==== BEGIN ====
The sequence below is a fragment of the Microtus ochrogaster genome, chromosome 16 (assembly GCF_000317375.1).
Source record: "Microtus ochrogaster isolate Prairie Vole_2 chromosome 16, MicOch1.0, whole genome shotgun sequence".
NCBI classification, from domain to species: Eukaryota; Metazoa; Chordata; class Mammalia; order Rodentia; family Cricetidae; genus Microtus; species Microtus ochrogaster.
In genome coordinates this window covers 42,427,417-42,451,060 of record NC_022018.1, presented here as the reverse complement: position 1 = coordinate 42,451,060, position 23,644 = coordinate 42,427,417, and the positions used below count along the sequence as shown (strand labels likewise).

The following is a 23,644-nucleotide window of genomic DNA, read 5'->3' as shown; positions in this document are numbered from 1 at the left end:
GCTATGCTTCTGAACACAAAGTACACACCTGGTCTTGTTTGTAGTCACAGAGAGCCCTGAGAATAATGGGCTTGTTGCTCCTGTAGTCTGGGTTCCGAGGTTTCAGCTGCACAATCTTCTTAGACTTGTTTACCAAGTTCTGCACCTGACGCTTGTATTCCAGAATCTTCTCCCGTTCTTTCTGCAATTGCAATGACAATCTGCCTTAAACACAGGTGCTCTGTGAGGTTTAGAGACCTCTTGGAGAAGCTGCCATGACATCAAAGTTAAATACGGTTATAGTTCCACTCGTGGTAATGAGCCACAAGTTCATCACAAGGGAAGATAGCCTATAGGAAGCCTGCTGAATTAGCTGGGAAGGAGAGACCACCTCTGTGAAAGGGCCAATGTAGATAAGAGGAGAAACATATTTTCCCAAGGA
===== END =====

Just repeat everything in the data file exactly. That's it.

The sequence below is a fragment of the Microtus ochrogaster genome, chromosome 16 (assembly GCF_000317375.1).
Source record: "Microtus ochrogaster isolate Prairie Vole_2 chromosome 16, MicOch1.0, whole genome shotgun sequence".
NCBI classification, from domain to species: Eukaryota; Metazoa; Chordata; class Mammalia; order Rodentia; family Cricetidae; genus Microtus; species Microtus ochrogaster.
In genome coordinates this window covers 42,427,417-42,451,060 of record NC_022018.1, presented here as the reverse complement: position 1 = coordinate 42,451,060, position 23,644 = coordinate 42,427,417, and the positions used below count along the sequence as shown (strand labels likewise).

The following is a 23,644-nucleotide window of genomic DNA, read 5'->3' as shown; positions in this document are numbered from 1 at the left end:
GCTATGCTTCTGAACACAAAGTACACACCTGGTCTTGTTTGTAGTCACAGAGAGCCCTGAGAATAATGGGCTTGTTGCTCCTGTAGTCTGGGTTCCGAGGTTTCAGCTGCACAATCTTCTTAGACTTGTTTACCAAGTTCTGCACCTGACGCTTGTATTCCAGAATCTTCTCCCGTTCTTTCTGCAATTGCAATGACAATCTGCCTTAAACACAGGTGCTCTGTGAGGTTTAGAGACCTCTTGGAGAAGCTGCCATGACATCAAAGTTAAATACGGTTATAGTTCCACTCGTGGTAATGAGCCACAAGTTCATCACAAGGGAAGATAGCCTATAGGAAGCCTGCTGAATTAGCTGGGAAGGAGAGACCACCTCTGTGAAAGGGCCAATGTAGATAAGAGGAGAAACATATTTTCCCAAGGA